Linked by Eugenia Loli on Mon 10th Oct 2011 19:55 UTC
Graphics, User Interfaces Within the last few days we read the news about Apple's Siri AI personal assistant, and about a brain implant that lets monkeys control virtual limps & feel virtual objects. I believe that if someone is to also combine a few more technologies (e.g. high-res eyeware, appropriate operating system changes), we will be looking at the next user interface revolution, after the inventions of the computer mouse and touch interfaces.
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Not holography
by zima on Mon 10th Oct 2011 22:00 UTC
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There are two ways to deal with the problem. One, is holographic projected displays. Unfortunately, we’re far away technologically from something like it, and no one really wants to see your huge display in the middle of the street, while you're trying to get directions

Cheap scifi film effects unfortunately totally hijacked the meaning of the word "holographic" over the decades, so the public imagines ...roughly this "huge display in the middle of the street" or, generally, what really seems more like a volumetric display (usually while projecting somebody in "scifi videoconferencing")

But that is NOT holography; the word has very specific meaning. And, sadly, people don't even realize how impressive real, already actually existing holograms feel (one rapidly found example another nice one ), basically for a few decades already; people seem to not realize about them to the point of doubting what they see on such videos, thinking it's just a trick (no, it's not... they feel awesome when held, the light actually really behaving like the plate has some "inside")

Yes, static so far, also with poor colour gamut and such. Good holographic video display will require effective size of pixels comparable to the wavelength of light, plus processing and memory we're nowhere near yet.
But once we're there... a display will feel kinda like a window or mirror (bonus: at that point, we probably won't have to endure any more the efforts, every 2 decades or so despite numerous failures, to push on us the cheap and inherently flawed trick of stereography)

All this essentially being an example of the unfortunate effects of "scifi cargo cultism" that I sometimes point out - fluffy fantasies displacing, masking, causing the people to miss the wild possibilities in actually existing universe.

Edited 2011-10-10 22:07 UTC

Reply Score: 4

RE: Not holography
by Thom_Holwerda on Mon 10th Oct 2011 22:12 in reply to "Not holography"
Thom_Holwerda Member since:

I want one of those. Holy crap that was amazing.

Reply Parent Score: 1

RE[2]: Not holography
by zima on Mon 10th Oct 2011 22:24 in reply to "RE: Not holography"
zima Member since:

See, what I was saying ;) - even technology enthusiasts, and such, not realizing about this fairly old[1] stuff (easily older than you, Thom) what hope there is for the general public, whose "imagination" is shaped by cheap popular scifi productions?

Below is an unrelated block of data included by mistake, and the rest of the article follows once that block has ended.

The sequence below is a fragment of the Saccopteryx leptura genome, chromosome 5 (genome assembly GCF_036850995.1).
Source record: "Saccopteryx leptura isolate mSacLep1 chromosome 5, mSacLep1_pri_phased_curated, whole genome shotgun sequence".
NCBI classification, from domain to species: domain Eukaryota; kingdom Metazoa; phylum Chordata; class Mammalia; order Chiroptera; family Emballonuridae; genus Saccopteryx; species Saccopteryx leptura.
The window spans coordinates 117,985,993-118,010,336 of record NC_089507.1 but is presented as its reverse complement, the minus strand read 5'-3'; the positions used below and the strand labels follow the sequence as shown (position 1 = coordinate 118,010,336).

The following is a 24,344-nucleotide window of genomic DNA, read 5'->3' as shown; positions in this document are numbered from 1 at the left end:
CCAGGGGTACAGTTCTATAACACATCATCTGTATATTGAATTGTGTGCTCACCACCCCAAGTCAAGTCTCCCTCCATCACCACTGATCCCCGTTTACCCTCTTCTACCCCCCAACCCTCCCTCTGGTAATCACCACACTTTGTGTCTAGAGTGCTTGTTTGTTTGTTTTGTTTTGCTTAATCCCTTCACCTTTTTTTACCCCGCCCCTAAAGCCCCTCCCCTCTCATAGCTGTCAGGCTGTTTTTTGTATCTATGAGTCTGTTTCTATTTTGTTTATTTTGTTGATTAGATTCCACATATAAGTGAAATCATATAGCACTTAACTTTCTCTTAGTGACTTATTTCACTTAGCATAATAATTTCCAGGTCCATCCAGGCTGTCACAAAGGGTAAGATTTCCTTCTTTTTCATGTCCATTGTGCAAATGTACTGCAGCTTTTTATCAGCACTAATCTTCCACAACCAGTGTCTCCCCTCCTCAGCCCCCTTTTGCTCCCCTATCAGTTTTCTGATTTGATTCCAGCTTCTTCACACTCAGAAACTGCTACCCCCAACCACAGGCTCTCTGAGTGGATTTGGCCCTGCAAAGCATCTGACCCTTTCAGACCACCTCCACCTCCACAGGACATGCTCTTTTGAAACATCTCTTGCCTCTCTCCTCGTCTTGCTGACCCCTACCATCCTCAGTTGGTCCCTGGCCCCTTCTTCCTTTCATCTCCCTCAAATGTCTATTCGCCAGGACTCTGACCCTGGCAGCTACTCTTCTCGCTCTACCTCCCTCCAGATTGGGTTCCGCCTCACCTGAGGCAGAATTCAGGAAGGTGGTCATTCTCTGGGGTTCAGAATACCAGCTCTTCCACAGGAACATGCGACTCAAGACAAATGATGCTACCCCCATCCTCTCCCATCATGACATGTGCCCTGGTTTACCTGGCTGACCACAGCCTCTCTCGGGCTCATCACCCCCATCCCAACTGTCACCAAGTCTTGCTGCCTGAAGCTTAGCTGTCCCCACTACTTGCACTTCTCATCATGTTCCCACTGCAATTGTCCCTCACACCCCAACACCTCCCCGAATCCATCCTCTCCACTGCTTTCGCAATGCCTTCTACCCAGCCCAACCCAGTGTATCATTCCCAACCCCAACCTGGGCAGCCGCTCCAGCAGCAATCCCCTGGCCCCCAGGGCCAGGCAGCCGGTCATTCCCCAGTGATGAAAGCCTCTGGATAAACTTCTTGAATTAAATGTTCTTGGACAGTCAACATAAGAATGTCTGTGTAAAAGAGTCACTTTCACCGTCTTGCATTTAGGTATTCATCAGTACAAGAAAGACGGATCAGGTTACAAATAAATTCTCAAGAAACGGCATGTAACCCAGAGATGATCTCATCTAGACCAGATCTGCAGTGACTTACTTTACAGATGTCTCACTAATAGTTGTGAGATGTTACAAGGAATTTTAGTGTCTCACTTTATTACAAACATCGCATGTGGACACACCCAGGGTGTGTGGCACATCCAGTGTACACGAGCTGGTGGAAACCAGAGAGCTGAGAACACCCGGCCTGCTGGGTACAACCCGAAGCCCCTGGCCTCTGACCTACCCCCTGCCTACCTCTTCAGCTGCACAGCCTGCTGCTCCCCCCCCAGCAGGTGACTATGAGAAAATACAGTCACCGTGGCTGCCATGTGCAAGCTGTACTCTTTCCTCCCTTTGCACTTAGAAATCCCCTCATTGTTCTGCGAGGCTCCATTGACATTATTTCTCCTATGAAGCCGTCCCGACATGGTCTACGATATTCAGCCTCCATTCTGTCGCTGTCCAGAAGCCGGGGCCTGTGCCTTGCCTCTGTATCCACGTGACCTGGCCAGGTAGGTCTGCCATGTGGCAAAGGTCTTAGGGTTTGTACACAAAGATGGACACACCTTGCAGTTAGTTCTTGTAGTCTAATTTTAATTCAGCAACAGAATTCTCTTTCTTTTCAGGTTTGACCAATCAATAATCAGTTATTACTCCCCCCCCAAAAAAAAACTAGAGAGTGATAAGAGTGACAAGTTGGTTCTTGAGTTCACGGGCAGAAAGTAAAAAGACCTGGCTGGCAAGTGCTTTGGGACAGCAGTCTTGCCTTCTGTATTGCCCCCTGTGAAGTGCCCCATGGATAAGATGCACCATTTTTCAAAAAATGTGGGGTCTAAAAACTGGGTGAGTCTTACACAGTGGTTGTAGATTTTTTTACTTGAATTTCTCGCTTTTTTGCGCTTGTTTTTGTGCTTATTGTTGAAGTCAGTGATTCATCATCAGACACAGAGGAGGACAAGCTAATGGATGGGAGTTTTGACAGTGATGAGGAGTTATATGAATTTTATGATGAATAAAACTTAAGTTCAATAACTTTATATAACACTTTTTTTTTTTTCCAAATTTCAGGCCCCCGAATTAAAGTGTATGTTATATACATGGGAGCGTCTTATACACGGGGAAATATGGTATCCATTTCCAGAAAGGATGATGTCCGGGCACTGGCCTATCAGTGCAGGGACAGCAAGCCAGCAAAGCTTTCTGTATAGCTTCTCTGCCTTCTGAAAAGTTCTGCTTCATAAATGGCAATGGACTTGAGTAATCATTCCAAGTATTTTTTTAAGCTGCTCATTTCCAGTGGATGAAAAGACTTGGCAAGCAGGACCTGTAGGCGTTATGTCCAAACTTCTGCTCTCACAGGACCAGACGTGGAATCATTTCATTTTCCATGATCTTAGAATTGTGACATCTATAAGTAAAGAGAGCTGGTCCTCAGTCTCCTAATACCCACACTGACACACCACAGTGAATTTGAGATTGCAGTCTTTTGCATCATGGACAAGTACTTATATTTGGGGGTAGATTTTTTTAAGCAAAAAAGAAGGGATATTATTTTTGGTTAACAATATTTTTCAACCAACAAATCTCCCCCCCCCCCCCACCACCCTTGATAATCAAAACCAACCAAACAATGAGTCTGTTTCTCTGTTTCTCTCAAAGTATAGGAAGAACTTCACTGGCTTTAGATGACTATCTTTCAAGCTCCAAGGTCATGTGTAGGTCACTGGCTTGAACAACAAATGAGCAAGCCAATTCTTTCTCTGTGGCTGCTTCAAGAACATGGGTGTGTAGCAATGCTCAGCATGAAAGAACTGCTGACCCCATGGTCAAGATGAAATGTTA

1. Old in terms of recent technology progress; the implementation I randomly found on YT not really being so ground-breaking as they claim, it mostly "just" seems to revolve around being a decently marketable product. Any self-respecting physics department probably has some holograms, and there are a few ~commercial labs around the world that make them (contact one, Thom? Maybe they'll even have some defectively developed one - which could just look weird in part of the "image" or under certain viewing angles - but probably still impressive, clearly with depth[2])

2. Yes, in holograms that is essentially a real depth, they are about reproducing how the light would really behave if the plate had some insides.

Edited 2011-10-10 22:26 UTC

Reply Parent Score: 2

RE[2]: Not holography
by zima on Tue 11th Oct 2011 10:16 in reply to "RE: Not holography"
zima Member since:

PS. BTW, you can easily do a basic, but still fun imitation of sorts (one which relies more on psycho-visual effects in how our brains are wired to see ~faces than on actual scattering of light in a "proper" way), if you have a printer! ;)

Hollow-face illusion & three dragons to print out

Actually, inspired by how one preschool-theatre costume (of a... cat; with proper ears) supposedly induced a panic attack in the kitten of my buddy, I essentially reworked the dragon once, to be more "danger! Possible unknown big cat!"-like. Yup, my cate became... nervous.

(quick Google search for the above Wiki page even revealed one with a cat design
...I can't vouch for how convincing it is, though)

Bonus points: place a large version in a street-facing window ;)

Then there are also some software toys like this DSi game which, essentially, partly simulate - to one viewer at a time - roughly how a hologram would feel.

Reply Parent Score: 2

RE: Not holography
by Eugenia on Mon 10th Oct 2011 22:25 in reply to "Not holography"
Eugenia Member since: